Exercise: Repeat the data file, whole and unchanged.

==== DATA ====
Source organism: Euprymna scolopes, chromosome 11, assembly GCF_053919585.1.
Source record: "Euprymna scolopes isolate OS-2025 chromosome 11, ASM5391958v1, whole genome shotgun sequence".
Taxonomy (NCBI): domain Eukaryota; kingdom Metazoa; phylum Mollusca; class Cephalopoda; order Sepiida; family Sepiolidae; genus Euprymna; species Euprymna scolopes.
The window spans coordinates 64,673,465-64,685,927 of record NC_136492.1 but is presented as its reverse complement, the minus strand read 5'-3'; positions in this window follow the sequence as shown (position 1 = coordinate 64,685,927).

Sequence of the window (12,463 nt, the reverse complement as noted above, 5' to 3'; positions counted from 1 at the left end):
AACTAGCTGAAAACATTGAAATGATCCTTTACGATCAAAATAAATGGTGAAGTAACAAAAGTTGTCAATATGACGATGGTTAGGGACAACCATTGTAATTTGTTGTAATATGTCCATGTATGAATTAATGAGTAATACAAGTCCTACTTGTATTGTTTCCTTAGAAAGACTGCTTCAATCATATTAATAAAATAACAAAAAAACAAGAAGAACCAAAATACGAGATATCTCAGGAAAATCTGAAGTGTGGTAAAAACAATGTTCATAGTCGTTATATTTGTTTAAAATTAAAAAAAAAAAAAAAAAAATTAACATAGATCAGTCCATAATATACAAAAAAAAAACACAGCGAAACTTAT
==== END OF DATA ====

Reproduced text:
Source organism: Euprymna scolopes, chromosome 11, assembly GCF_053919585.1.
Source record: "Euprymna scolopes isolate OS-2025 chromosome 11, ASM5391958v1, whole genome shotgun sequence".
Taxonomy (NCBI): domain Eukaryota; kingdom Metazoa; phylum Mollusca; class Cephalopoda; order Sepiida; family Sepiolidae; genus Euprymna; species Euprymna scolopes.
The window spans coordinates 64,673,465-64,685,927 of record NC_136492.1 but is presented as its reverse complement, the minus strand read 5'-3'; positions in this window follow the sequence as shown (position 1 = coordinate 64,685,927).

Sequence of the window (12,463 nt, the reverse complement as noted above, 5' to 3'; positions counted from 1 at the left end):
AACTAGCTGAAAACATTGAAATGATCCTTTACGATCAAAATAAATGGTGAAGTAACAAAAGTTGTCAATATGACGATGGTTAGGGACAACCATTGTAATTTGTTGTAATATGTCCATGTATGAATTAATGAGTAATACAAGTCCTACTTGTATTGTTTCCTTAGAAAGACTGCTTCAATCATATTAATAAAATAACAAAAAAACAAGAAGAACCAAAATACGAGATATCTCAGGAAAATCTGAAGTGTGGTAAAAACAATGTTCATAGTCGTTATATTTGTTTAAAATTAAAAAAAAAAAAAAAAAAATTAACATAGATCAGTCCATAATATACAAAAAAAAAACACAGCGAAACTTAT